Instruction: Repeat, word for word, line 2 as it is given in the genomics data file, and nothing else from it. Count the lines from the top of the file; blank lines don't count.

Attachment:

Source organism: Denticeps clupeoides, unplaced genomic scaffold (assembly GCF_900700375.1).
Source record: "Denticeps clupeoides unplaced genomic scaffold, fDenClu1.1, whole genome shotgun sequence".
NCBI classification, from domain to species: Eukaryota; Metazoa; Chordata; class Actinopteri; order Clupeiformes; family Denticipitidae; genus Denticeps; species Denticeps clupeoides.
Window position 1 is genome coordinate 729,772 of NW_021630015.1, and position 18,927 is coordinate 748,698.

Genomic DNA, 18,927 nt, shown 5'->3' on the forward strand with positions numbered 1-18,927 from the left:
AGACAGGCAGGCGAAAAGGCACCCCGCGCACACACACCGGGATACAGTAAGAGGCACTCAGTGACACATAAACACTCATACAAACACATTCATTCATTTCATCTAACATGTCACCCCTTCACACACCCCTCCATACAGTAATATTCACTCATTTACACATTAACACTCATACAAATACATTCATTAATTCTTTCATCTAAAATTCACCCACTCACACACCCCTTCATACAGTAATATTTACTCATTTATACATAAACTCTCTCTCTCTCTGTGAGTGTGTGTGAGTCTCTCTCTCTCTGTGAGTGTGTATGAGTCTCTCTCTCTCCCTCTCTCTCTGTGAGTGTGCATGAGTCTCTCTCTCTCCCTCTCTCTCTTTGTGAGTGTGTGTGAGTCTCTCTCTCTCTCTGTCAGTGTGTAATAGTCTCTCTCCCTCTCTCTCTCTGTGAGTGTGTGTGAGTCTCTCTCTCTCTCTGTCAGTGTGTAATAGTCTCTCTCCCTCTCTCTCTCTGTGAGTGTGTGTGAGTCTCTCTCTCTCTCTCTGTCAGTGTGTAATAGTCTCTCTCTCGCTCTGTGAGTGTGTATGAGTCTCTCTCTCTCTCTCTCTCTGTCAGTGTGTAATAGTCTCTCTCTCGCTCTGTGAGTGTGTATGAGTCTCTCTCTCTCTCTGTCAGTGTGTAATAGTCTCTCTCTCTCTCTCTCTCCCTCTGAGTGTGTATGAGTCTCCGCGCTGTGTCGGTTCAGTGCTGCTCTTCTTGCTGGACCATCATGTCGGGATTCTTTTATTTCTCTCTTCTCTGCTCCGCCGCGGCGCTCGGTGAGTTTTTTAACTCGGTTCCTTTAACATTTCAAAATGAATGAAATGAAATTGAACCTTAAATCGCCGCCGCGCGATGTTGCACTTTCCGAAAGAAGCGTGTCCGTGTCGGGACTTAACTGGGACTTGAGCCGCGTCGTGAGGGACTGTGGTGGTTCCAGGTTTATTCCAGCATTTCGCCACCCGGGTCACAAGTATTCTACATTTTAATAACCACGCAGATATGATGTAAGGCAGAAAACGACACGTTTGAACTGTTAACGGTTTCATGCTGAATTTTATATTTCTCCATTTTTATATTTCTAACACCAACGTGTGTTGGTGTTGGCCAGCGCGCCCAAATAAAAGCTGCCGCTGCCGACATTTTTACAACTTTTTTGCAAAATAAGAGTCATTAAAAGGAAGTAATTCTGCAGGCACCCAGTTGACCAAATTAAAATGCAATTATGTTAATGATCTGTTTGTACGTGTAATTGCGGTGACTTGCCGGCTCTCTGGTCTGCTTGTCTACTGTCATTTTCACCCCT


Source record: "Denticeps clupeoides unplaced genomic scaffold, fDenClu1.1, whole genome shotgun sequence".